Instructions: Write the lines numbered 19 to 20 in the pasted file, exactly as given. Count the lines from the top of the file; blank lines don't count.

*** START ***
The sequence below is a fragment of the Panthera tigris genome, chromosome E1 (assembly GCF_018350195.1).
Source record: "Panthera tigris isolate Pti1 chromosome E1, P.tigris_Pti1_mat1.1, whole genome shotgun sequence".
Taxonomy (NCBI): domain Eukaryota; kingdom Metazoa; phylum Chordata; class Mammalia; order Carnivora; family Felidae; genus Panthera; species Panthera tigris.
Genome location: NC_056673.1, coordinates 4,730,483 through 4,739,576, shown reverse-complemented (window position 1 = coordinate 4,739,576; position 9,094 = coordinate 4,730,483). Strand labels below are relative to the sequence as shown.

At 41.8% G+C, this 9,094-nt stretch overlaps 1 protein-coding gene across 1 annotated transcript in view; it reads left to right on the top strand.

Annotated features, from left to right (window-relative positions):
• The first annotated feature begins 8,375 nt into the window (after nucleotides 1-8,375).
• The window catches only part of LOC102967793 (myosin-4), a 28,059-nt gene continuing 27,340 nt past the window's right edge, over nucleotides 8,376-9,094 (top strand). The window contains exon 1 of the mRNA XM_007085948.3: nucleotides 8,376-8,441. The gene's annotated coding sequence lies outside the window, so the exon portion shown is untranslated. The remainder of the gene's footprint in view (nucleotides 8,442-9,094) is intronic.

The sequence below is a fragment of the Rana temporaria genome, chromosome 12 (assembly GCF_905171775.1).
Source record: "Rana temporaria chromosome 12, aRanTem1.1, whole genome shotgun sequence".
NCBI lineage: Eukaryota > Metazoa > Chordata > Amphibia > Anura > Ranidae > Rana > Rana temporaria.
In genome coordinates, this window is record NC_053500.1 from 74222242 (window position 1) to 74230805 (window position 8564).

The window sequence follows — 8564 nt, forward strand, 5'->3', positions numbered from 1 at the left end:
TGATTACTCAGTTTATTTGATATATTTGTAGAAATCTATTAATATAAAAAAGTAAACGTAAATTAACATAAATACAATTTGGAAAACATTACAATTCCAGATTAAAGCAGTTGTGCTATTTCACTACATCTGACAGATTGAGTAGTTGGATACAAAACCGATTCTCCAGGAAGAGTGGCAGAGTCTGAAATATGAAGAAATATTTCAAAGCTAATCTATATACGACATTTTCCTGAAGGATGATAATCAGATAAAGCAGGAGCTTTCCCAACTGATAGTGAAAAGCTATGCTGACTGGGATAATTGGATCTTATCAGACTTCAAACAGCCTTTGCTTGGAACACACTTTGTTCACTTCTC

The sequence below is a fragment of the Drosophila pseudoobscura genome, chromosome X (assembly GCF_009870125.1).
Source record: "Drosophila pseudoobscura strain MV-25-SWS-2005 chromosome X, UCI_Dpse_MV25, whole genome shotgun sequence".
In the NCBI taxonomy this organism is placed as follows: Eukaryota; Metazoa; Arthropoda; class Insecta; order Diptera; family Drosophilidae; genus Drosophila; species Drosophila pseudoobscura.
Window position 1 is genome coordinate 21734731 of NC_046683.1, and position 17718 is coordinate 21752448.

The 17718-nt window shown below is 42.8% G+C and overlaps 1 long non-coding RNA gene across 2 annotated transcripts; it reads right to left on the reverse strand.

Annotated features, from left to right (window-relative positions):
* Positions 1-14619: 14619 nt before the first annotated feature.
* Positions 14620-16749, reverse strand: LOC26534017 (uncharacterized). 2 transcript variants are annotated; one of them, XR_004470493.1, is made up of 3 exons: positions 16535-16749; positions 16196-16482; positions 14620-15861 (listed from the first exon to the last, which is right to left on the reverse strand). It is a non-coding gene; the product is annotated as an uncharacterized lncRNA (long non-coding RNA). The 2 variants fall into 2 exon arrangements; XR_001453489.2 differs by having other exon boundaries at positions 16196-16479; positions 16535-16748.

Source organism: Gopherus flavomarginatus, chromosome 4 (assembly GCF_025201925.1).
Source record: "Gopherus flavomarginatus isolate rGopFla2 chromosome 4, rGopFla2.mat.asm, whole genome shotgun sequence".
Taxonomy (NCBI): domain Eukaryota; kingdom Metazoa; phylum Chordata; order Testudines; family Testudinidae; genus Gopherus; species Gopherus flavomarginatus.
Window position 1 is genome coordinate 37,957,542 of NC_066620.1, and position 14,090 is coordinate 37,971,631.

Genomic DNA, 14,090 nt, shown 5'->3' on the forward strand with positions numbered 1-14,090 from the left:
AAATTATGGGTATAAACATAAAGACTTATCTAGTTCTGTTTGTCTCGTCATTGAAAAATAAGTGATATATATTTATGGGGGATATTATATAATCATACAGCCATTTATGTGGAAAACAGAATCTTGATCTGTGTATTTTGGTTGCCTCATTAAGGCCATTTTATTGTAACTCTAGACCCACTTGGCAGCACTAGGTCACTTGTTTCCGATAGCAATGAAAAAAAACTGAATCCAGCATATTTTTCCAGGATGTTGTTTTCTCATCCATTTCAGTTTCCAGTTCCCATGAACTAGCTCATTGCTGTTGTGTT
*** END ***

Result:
The 17718-nt window shown below is 42.8% G+C and overlaps 1 long non-coding RNA gene across 2 annotated transcripts; it reads right to left on the reverse strand.

Annotated features, from left to right (window-relative positions):